The case stems from allegations by a local cyber cafe owner that Mayur Vihar resident Sanjay Gupta was playing a pornographic CD, potentially within view of other patrons.
The court ruled that the magistrate was not required to view the CD in order to verify its contents as being "obscene" as a prerequisite for proceeding with the obscenity charges against the defendant.
Gupta challenged the order, claiming that the magistrate was wrong for proceeding with charges against him without knowing what was actually contained on the CD he was charged with viewing at the time of his arrest — allegedly the only incriminating evidence against him.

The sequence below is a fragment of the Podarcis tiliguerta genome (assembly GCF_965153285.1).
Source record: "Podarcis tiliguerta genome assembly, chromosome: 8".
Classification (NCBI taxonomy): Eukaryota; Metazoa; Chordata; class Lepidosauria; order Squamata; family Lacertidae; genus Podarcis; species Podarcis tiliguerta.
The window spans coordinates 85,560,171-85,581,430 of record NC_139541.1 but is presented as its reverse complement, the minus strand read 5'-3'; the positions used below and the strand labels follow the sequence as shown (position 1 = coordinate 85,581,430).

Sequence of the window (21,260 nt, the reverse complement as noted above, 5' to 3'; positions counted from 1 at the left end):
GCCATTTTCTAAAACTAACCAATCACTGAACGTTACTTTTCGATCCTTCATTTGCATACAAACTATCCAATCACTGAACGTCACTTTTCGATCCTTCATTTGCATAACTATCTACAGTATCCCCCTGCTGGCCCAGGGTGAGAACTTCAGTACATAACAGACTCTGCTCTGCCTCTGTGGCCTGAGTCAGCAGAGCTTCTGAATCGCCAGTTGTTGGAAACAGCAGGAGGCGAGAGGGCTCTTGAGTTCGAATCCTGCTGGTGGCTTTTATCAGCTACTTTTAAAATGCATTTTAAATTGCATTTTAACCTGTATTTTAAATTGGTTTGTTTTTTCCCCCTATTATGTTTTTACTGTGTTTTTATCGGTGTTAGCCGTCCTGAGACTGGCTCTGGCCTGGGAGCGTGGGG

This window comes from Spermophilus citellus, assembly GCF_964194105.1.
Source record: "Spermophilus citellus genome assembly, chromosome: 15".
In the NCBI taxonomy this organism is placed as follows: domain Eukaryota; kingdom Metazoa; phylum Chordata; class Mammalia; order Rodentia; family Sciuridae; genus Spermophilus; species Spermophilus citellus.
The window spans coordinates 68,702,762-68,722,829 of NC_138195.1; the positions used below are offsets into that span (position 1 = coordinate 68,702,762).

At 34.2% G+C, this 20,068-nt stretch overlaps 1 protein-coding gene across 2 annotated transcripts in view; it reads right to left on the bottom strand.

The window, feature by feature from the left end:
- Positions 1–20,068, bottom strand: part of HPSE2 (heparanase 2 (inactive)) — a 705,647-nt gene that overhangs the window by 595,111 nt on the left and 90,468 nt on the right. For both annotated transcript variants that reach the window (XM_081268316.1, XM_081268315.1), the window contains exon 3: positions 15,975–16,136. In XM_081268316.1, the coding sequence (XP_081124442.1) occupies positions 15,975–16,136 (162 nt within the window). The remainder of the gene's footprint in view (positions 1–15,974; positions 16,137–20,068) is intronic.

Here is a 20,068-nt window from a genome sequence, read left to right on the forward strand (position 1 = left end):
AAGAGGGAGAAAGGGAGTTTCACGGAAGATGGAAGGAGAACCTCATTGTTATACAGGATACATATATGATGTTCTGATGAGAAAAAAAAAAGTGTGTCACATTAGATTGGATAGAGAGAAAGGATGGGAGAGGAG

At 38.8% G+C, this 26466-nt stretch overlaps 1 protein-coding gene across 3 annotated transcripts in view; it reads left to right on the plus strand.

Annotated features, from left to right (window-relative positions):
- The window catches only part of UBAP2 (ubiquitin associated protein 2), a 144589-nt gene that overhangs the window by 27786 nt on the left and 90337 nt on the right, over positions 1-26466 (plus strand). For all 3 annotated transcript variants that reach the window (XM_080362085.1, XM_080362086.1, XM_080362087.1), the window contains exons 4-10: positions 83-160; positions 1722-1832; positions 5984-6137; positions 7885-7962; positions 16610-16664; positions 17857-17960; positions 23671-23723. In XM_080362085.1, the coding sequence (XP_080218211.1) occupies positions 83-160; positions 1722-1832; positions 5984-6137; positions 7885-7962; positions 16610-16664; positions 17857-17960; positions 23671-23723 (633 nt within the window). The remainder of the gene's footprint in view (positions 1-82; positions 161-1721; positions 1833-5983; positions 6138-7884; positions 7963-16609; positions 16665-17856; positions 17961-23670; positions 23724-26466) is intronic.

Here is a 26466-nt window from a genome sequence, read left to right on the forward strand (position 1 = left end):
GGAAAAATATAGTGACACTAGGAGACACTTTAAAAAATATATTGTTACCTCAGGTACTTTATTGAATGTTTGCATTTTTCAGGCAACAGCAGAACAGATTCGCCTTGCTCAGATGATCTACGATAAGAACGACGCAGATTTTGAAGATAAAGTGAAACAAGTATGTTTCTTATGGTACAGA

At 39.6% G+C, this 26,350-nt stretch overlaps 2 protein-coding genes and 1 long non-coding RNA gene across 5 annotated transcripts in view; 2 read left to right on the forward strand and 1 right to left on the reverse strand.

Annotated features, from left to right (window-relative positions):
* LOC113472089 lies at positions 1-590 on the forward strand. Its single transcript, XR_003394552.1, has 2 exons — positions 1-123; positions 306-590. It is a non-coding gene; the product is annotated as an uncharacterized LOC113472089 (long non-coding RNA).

Gupta also insisted that even if the CD in his possession was considered by the court to be obscene, it wasn't intended or displayed as a public exhibition.
Additional Sessions Judge A.K. Chawla dismissed Gupta's petition, claiming that the court was not required to watch the CD before preferring charges against the accused.
"There are specific allegations of the CD containing obscene material," Chawla said. "When this is so, it is not necessarily required that the trial court should have got the CD run and then come to the prima facie conclusion of the same containing obscene material."
Witness statements and the CD that police said was confiscated at the scene form the basis of evidence against Gupta.
Gupta faces charges under Section 292 of the IPC, which prohibits the possession or public exhibition of obscene material. The charges carry a maximum sentence of two years in jail.